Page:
Virginia Governor May Let Cannabis Bill Become Law Without His Signature

Virginia Governor Glenn Youngkin has not indicated whether he will sign, veto, or amend the cannabis bill that the legislature passed last week, which would legalize and regulate the retail sales of cannabis in the state. However, some sources suggest that he may let the bill become law without his signature, as a way to avoid political controversy and to secure support for his other agenda items.

The cannabis bill, SB 448, would create a legal framework for the retail sales of cannabis in Virginia, with tax revenue benefits and a planned market opening as early as May 1, 2025. Adults would be allowed to purchase up to 2.5 ounces of marijuana or an equivalent amount of other cannabis products per transaction, with the applied taxes. The bill also sets a total tax rate for marijuana purchases at 11.625%.

The bill would also establish a new agency, the Virginia Cannabis Control Authority, to oversee and regulate the cannabis industry, and to issue licenses for various types of cannabis businesses, such as retailers, growers, processors, transporters, and testing facilities. The bill would also create a social equity program, to provide opportunities and assistance for people and communities that have been disproportionately affected by the prohibition and criminalization of cannabis.

The bill would not affect the current laws that allow adult use and home cultivation of cannabis, which took effect in 2021. However, the bill would prohibit the unregulated sales of cannabis, which have been occurring in the state since the legalization of adult use. The bill would also impose penalties for driving under the influence of cannabis, and for providing cannabis to minors.

The Governor’s Dilemma: To Sign, Veto, Amend, or Do Nothing

The governor, who took office in January, has not expressed much interest or enthusiasm for the cannabis bill, and has not stated his position on the issue. He has said that he wants to focus on other priorities, such as education, health care, and economic development. He has also said that he wants to work with the legislature on areas where they can find common ground and agreement.

However, the governor faces a dilemma, as he has to decide what to do with the cannabis bill, which has been sent to his desk by the legislature, which is controlled by the Democrats. Under Virginia law, the governor has three options: he can sign the bill, he can veto the bill, or he can propose amendments to the bill and send it back to the legislature for further consideration. If the governor does nothing within 30 days after the legislature adjourns, the bill will automatically become law.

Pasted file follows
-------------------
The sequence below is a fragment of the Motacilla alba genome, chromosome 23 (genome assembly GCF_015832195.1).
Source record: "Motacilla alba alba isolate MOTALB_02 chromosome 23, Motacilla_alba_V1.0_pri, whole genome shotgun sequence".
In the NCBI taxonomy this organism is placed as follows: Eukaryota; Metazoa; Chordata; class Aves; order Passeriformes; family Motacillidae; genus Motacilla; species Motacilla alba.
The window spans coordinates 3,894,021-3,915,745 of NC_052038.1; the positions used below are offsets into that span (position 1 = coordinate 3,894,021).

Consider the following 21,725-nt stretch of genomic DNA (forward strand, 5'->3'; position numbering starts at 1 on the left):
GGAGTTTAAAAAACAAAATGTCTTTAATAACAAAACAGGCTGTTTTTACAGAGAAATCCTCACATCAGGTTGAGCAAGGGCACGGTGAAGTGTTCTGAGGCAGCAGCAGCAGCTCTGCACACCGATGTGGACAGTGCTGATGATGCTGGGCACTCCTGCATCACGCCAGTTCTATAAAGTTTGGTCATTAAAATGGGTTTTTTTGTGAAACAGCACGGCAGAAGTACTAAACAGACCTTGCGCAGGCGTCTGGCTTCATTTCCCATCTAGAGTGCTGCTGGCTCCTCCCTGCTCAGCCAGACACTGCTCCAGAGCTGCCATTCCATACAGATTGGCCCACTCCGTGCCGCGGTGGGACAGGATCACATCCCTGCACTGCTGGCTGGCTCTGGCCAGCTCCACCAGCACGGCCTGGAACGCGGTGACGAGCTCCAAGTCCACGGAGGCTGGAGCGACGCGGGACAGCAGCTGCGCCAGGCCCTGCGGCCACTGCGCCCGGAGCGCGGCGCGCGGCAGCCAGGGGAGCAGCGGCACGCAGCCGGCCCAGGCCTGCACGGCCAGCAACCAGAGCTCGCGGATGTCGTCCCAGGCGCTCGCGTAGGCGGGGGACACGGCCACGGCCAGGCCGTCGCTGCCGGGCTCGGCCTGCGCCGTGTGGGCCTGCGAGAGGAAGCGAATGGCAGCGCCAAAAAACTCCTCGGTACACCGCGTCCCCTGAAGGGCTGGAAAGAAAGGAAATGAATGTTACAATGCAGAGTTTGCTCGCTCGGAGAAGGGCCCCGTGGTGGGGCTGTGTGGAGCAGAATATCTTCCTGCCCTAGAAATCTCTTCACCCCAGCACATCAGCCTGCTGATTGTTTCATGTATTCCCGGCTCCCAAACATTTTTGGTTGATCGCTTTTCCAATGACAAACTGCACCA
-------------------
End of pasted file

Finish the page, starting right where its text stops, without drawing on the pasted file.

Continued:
The governor may not want to sign the bill, as he may face backlash from his conservative supporters, who may oppose the legalization and regulation of cannabis. The governor may also not want to veto the bill, as he may face criticism from his moderate and progressive voters, who may support the reform and modernization of cannabis laws. The governor may also not want to amend the bill, as he may not have enough influence or leverage to change the bill to his liking.

Therefore, the governor may opt to do nothing, and let the bill become law without his signature. This way, he can avoid taking a clear stance on the issue, and avoid alienating any of his constituents. He can also avoid a direct confrontation with the legislature, which may not have enough votes to override his veto, but may also not accept his amendments.

The Governor’s Strategy: To Trade Cannabis for Sports

The governor may also have another reason to let the cannabis bill become law without his signature: he may want to use it as a bargaining chip to advance his other agenda items, especially his plan to relocate two major sports teams to northern Virginia. The governor has expressed his interest and support for moving the Washington Capitals NHL team and the Washington Wizards NBA team from Washington, D.C. to Alexandria, Virginia, where he hopes to build a new arena and entertainment complex.

However, the governor needs the approval and cooperation of the legislature, which may not be willing to support his plan, unless he gives them something in return. Some Democrats in the legislature have indicated that they will only back the governor’s sports plan, if he allows the cannabis bill to become law. They see the cannabis bill as a way to generate tax revenue, create jobs, and promote social justice in the state.

The governor may see this as an opportunity to strike a deal with the legislature, and to achieve his goal of bringing the sports teams to Virginia. He may also see this as a way to boost his popularity and reputation, as he may appeal to the sports fans and the business community in the state. He may also see this as a way to avoid the responsibility and the blame for the cannabis bill, as he can claim that he did not sign it, and that he did it for the sake of the sports plan.

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